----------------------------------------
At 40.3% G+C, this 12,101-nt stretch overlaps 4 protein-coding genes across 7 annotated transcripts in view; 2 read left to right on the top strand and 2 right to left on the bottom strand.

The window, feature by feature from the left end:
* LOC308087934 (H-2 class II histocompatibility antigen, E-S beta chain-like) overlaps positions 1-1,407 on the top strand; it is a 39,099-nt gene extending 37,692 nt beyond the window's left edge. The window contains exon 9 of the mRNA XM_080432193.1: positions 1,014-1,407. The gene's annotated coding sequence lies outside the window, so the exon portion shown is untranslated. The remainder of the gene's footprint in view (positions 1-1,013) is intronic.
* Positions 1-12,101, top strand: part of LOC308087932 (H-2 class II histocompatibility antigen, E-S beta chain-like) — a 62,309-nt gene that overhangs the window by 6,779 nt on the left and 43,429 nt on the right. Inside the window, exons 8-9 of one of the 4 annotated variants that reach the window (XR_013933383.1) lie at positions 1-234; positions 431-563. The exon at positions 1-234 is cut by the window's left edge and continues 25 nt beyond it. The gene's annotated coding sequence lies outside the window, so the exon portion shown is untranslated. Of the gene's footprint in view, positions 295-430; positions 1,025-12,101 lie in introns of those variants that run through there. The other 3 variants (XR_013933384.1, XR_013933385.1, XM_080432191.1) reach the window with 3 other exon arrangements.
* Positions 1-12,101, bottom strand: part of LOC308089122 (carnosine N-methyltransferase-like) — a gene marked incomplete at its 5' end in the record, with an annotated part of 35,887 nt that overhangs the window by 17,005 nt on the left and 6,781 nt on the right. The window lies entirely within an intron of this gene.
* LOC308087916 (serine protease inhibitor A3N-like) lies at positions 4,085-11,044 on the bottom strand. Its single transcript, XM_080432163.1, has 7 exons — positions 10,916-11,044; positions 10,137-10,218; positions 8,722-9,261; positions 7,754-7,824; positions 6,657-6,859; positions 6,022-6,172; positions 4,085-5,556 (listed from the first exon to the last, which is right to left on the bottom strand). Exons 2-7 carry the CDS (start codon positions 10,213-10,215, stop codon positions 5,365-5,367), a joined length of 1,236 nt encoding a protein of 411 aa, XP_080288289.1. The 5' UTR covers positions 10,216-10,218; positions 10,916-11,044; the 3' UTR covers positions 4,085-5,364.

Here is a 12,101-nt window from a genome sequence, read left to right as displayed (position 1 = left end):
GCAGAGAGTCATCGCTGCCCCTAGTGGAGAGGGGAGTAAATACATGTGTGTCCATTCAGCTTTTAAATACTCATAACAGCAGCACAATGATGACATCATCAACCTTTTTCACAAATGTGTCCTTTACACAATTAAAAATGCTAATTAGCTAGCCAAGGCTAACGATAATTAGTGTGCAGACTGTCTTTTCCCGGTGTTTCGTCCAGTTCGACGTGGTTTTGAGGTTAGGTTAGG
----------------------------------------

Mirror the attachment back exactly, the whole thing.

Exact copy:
At 40.3% G+C, this 12,101-nt stretch overlaps 4 protein-coding genes across 7 annotated transcripts in view; 2 read left to right on the top strand and 2 right to left on the bottom strand.

The window, feature by feature from the left end:
* LOC308087934 (H-2 class II histocompatibility antigen, E-S beta chain-like) overlaps positions 1-1,407 on the top strand; it is a 39,099-nt gene extending 37,692 nt beyond the window's left edge. The window contains exon 9 of the mRNA XM_080432193.1: positions 1,014-1,407. The gene's annotated coding sequence lies outside the window, so the exon portion shown is untranslated. The remainder of the gene's footprint in view (positions 1-1,013) is intronic.
* Positions 1-12,101, top strand: part of LOC308087932 (H-2 class II histocompatibility antigen, E-S beta chain-like) — a 62,309-nt gene that overhangs the window by 6,779 nt on the left and 43,429 nt on the right. Inside the window, exons 8-9 of one of the 4 annotated variants that reach the window (XR_013933383.1) lie at positions 1-234; positions 431-563. The exon at positions 1-234 is cut by the window's left edge and continues 25 nt beyond it. The gene's annotated coding sequence lies outside the window, so the exon portion shown is untranslated. Of the gene's footprint in view, positions 295-430; positions 1,025-12,101 lie in introns of those variants that run through there. The other 3 variants (XR_013933384.1, XR_013933385.1, XM_080432191.1) reach the window with 3 other exon arrangements.
* Positions 1-12,101, bottom strand: part of LOC308089122 (carnosine N-methyltransferase-like) — a gene marked incomplete at its 5' end in the record, with an annotated part of 35,887 nt that overhangs the window by 17,005 nt on the left and 6,781 nt on the right. The window lies entirely within an intron of this gene.
* LOC308087916 (serine protease inhibitor A3N-like) lies at positions 4,085-11,044 on the bottom strand. Its single transcript, XM_080432163.1, has 7 exons — positions 10,916-11,044; positions 10,137-10,218; positions 8,722-9,261; positions 7,754-7,824; positions 6,657-6,859; positions 6,022-6,172; positions 4,085-5,556 (listed from the first exon to the last, which is right to left on the bottom strand). Exons 2-7 carry the CDS (start codon positions 10,213-10,215, stop codon positions 5,365-5,367), a joined length of 1,236 nt encoding a protein of 411 aa, XP_080288289.1. The 5' UTR covers positions 10,216-10,218; positions 10,916-11,044; the 3' UTR covers positions 4,085-5,364.

Here is a 12,101-nt window from a genome sequence, read left to right as displayed (position 1 = left end):
GCAGAGAGTCATCGCTGCCCCTAGTGGAGAGGGGAGTAAATACATGTGTGTCCATTCAGCTTTTAAATACTCATAACAGCAGCACAATGATGACATCATCAACCTTTTTCACAAATGTGTCCTTTACACAATTAAAAATGCTAATTAGCTAGCCAAGGCTAACGATAATTAGTGTGCAGACTGTCTTTTCCCGGTGTTTCGTCCAGTTCGACGTGGTTTTGAGGTTAGGTTAGG